Legislation providing employers with various incentives for promoting employee health may receive serious consideration now that Congress is contemplating major healthcare reform. A recent article published in The New York Times claims that proposals such as the Healthy Workforce Act (H.R. 1897, S. 803), which would provide employers with a tax credit for 50 percent of the costs incurred in implementing “effective and comprehensive” employee wellness programs, could be incorporated into broader healthcare reform. The article also claims Congress may loosen legal restrictions to enable employers to use monetary rewards or penalties to encourage healthy lifestyles.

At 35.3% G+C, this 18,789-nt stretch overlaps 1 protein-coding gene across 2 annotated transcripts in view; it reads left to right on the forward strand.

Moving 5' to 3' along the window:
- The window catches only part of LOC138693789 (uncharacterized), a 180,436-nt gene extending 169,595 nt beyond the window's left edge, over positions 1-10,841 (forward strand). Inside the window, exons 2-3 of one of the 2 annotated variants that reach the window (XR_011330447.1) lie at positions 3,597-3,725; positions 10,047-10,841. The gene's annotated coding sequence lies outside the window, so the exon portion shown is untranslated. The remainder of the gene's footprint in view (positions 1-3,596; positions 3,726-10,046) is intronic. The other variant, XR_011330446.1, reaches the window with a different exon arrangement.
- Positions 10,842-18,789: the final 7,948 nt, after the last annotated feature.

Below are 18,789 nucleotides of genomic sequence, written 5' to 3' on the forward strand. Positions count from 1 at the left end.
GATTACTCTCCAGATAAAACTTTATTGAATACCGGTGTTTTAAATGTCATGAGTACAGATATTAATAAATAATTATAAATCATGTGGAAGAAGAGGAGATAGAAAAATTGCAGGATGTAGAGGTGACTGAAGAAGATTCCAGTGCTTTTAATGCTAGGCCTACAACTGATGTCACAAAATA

While many employers currently offer some form of wellness plan or benefits, doing so must be done with care. As the NYT article emphasizes, employers need to be mindful of tax, labor, and insurance laws when implementing such incentive programs. Paid gym memberships, for example, may count as an employee’s taxable income. Moreover, employers must take care not to discriminate on the basis of an employee’s health status or medical history. Critics also argue that the carrot and stick approach to promoting employee wellness may constitute a form of lifestyle discrimination, and could amount to an invasion of privacy. The proposals floating around Congress seek to remove some of these legal landmines to make it easier for employers to establish wellness programs. Given that one of President Obama’s eight principles for health legislation is that it must “invest in prevention and wellness,” such proposals are likely to receive attention in the coming months. For additional employment law issues associated with wellness initiatives, see Littler’s Report Employer Mandated Wellness Initiatives: The Continuum from Voluntary to Mandatory Plans.